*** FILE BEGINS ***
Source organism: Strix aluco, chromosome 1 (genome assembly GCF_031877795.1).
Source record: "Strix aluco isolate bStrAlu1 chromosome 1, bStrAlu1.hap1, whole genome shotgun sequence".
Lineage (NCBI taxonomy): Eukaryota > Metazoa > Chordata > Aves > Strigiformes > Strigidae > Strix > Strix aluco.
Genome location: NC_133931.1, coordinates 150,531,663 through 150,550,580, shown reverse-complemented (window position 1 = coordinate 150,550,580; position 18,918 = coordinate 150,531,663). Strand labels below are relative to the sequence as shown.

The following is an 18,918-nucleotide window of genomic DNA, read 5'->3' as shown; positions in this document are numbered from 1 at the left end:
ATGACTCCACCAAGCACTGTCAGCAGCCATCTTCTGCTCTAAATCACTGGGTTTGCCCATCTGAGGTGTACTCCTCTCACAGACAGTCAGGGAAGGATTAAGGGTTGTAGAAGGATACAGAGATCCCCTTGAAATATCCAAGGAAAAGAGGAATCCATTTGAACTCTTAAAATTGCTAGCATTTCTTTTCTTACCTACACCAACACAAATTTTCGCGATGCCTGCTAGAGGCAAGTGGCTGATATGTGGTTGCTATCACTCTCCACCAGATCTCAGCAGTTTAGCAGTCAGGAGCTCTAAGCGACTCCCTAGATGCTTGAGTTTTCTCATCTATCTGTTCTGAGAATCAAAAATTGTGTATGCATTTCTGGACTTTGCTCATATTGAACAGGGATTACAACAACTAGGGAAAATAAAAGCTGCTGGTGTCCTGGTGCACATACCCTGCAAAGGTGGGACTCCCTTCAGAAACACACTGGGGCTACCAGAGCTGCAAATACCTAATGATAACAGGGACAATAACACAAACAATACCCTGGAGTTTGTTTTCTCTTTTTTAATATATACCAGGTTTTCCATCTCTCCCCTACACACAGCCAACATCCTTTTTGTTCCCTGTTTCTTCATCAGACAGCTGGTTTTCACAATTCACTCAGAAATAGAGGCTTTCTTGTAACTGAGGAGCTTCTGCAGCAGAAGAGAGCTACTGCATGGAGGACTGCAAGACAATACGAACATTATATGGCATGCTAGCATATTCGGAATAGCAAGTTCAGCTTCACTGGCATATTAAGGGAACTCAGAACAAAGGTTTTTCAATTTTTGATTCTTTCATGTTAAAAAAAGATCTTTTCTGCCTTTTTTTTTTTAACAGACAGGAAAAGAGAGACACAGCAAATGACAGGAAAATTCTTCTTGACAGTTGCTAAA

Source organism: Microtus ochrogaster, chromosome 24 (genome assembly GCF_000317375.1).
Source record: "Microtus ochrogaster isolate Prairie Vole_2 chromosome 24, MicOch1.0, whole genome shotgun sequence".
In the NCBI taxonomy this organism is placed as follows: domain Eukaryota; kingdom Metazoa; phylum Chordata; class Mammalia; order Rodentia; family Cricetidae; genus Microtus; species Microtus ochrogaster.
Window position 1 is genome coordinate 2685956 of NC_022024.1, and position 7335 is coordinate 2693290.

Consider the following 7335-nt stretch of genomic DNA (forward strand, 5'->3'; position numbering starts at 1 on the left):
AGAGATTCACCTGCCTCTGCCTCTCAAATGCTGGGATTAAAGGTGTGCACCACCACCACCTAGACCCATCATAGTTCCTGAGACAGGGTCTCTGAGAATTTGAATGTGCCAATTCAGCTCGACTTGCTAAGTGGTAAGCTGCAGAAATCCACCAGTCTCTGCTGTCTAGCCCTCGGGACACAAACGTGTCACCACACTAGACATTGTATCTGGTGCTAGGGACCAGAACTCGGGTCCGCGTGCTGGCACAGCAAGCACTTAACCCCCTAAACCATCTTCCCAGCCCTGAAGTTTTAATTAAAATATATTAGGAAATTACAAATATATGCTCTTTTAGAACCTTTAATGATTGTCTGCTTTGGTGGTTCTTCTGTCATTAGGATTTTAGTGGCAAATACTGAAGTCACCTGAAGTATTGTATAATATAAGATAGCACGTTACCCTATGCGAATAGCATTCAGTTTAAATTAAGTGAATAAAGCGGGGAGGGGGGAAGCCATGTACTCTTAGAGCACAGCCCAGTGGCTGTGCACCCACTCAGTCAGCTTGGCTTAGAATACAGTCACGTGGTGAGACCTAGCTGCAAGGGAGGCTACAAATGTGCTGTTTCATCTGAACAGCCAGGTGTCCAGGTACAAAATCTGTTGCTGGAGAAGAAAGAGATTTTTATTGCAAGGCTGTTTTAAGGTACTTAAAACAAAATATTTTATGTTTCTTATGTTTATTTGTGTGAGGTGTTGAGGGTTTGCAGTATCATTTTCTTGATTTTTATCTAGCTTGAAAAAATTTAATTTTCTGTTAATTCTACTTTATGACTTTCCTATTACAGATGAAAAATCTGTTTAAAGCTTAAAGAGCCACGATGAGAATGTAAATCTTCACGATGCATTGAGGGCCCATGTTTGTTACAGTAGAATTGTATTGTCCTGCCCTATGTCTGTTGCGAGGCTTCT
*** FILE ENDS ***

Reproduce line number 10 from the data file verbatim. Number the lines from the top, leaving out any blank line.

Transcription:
Window position 1 is genome coordinate 2685956 of NC_022024.1, and position 7335 is coordinate 2693290.